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Changing Lives Outdoors


Christopher Rutgers calls himself “the original case study” for his organization, Outdoor Outreach, a local nonprofit that motivates at-risk and underprivileged kids through activities like backpacking, kayaking, rock climbing, snowboarding, and surfing.


“I came from a really abusive background,” he explains. “I was a mess as a kid. All the problems that we see in the kids we work with? I had them.” 


When he was 18, Rutgers landed a job as a dishwasher at a ski resort in Utah. Awed by the alpine beauty around him, he learned to ski. He skied every day for half a year, in fact, and got really good at it. So good that he eventually became a competitive freestyle skier, touring the world and trying out a half-dozen other outdoor sports along the way. 


“What happened for me is that I found a passion,” he says. “Something I loved to do more than anything. All day, every day, I enjoyed it. That was hugely healing for me. That, more than anything, is what we try to do for the kids — give them a place where they have joy in their lives.” 


Rutgers started Outdoor Outreach a decade ago. He liked the idea of programs like Outward Bound, but knew that the youth he wanted to help — kids at homeless shelters, in foster care, and at inner-city schools — couldn’t afford fee-based adventures.


“Ten years and 5,000 kids later, no kid has ever paid for any of our programs,” he says. The organization’s core program is Outdoor Adventure Club. Rutgers’ team goes into inner-city schools and works with the staff to determine who is falling through the cracks. Those who join up help plan group activities (a trip to Joshua Tree, or an afternoon surf lesson) and do community service projects like beach cleanups and tree plantings. Outdoor Outreach also offers vocational training and enrichment activities.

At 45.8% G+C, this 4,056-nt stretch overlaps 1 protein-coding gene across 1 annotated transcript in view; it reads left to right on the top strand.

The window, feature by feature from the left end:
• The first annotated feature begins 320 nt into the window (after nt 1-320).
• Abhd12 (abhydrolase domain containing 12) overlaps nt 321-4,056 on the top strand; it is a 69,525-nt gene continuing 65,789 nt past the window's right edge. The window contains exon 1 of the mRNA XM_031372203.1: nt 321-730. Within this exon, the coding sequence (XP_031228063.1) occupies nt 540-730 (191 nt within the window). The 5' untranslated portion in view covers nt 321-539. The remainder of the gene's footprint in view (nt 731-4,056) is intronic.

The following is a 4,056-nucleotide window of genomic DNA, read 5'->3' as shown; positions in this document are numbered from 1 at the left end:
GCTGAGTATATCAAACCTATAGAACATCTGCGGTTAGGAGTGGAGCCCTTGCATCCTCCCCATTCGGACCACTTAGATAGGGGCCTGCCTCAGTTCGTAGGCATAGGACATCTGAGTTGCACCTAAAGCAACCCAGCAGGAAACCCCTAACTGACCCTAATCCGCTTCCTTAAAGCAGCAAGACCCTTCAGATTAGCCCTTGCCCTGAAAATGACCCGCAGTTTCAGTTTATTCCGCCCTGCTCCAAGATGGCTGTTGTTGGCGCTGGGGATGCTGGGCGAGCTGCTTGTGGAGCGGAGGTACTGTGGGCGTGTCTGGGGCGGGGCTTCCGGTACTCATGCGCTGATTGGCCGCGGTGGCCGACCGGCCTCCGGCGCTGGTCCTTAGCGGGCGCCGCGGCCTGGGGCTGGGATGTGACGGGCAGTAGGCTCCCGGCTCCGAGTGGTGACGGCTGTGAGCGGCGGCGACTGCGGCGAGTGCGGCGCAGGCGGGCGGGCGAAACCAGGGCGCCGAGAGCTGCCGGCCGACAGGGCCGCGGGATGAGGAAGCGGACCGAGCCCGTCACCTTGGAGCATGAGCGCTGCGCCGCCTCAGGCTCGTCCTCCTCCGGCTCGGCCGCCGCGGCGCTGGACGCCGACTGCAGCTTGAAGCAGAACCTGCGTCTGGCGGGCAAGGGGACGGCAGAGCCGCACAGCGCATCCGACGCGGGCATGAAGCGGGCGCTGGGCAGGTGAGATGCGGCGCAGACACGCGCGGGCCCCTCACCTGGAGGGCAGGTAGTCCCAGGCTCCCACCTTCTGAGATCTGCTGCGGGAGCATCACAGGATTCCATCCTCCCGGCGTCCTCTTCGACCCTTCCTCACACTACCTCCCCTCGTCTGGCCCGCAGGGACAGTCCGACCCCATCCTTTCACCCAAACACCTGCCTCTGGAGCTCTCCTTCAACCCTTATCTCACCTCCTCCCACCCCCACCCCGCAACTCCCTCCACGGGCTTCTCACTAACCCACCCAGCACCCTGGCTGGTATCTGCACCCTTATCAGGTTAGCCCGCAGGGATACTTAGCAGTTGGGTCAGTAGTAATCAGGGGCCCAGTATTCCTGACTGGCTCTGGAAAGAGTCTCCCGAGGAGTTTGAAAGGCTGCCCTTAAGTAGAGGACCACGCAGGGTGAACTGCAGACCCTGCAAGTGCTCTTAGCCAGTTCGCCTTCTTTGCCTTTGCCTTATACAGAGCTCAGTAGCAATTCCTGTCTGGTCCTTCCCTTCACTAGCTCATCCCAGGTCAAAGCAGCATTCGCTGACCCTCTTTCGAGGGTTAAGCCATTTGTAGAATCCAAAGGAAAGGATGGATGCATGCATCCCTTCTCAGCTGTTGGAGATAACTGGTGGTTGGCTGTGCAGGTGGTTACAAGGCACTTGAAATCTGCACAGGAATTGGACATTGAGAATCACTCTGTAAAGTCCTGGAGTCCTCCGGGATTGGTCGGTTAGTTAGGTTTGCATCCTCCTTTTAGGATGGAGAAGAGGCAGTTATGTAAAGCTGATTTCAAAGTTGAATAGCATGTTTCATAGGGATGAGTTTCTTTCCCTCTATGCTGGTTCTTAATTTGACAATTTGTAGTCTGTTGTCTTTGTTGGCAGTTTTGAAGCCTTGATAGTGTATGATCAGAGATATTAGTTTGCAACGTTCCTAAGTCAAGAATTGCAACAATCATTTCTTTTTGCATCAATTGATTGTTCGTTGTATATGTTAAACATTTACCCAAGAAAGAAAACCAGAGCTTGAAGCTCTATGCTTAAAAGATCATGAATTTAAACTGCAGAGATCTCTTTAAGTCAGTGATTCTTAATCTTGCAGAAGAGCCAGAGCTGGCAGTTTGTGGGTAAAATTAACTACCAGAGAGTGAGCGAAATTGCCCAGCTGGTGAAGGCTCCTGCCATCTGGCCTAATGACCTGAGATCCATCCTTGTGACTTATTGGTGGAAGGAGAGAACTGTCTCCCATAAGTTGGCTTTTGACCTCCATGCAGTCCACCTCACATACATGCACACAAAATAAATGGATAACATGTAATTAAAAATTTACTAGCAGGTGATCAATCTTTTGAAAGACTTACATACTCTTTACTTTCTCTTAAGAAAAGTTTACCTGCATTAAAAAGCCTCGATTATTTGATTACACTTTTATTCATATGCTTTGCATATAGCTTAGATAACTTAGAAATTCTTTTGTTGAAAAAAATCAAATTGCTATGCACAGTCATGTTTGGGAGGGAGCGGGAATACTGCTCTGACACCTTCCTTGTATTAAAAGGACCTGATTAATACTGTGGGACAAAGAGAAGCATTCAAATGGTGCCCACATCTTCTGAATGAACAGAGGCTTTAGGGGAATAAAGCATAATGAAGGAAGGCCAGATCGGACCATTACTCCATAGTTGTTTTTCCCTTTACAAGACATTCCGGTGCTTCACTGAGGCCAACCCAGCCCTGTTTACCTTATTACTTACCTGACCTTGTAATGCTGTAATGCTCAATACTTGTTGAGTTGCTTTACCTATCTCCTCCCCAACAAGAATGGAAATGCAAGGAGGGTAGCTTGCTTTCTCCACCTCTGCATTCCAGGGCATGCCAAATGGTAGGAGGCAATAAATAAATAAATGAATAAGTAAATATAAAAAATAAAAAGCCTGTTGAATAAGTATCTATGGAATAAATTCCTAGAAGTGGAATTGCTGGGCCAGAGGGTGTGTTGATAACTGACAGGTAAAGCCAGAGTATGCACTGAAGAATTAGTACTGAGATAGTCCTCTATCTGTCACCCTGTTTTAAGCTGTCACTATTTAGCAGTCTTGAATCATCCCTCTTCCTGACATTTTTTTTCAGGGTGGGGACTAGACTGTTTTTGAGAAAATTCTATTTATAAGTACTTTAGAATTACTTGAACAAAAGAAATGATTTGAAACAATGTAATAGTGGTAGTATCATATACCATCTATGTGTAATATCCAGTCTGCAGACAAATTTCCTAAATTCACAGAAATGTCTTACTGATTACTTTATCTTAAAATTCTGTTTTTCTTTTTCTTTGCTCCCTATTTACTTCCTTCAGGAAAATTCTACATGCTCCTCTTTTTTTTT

For the first time, these kids get outside and see how big the world is. They have fun. They gain confidence. And throughout the time they’re involved — Outdoor Outreach is for middle and high schoolers — they learn from positive, supportive role models, says Rutgers.


“The kids that we’re working with, they’re all trapped in these negative cycles and patterns: drugs, gangs, poverty, abuse, neglect. Everything in their environment reinforces that. We’re trying to short circuit those cycles.”


Participants who stick with the club can eventually enroll in the leadership program, which trains them to become part-time instructors at Outdoor Outreach, where they can help the next group of kids.


Outdoor Outreach, which has a small staff and some 100 volunteers, has produced incredible success stories. One example, a kid who formerly lived in a homeless shelter, graduated valedictorian of his high school and went on to attend UCSD on a Gates Millennial Scholarship.


“People who are happy and successful have passion in their lives,” says Rutgers. “If you’ve got that, everything else works out.” (619/238-5790, www.outdooroutreach.org)   ANNAMARIA STEPHENS


Outdoor Outreach empowers at-risk and underprivileged youth to make positive, lasting changes in their lives through comprehensive outdoor programming. Presently, the organization’s biggest challenge is ensuring that all programs are sustainable and retain maximum impact.


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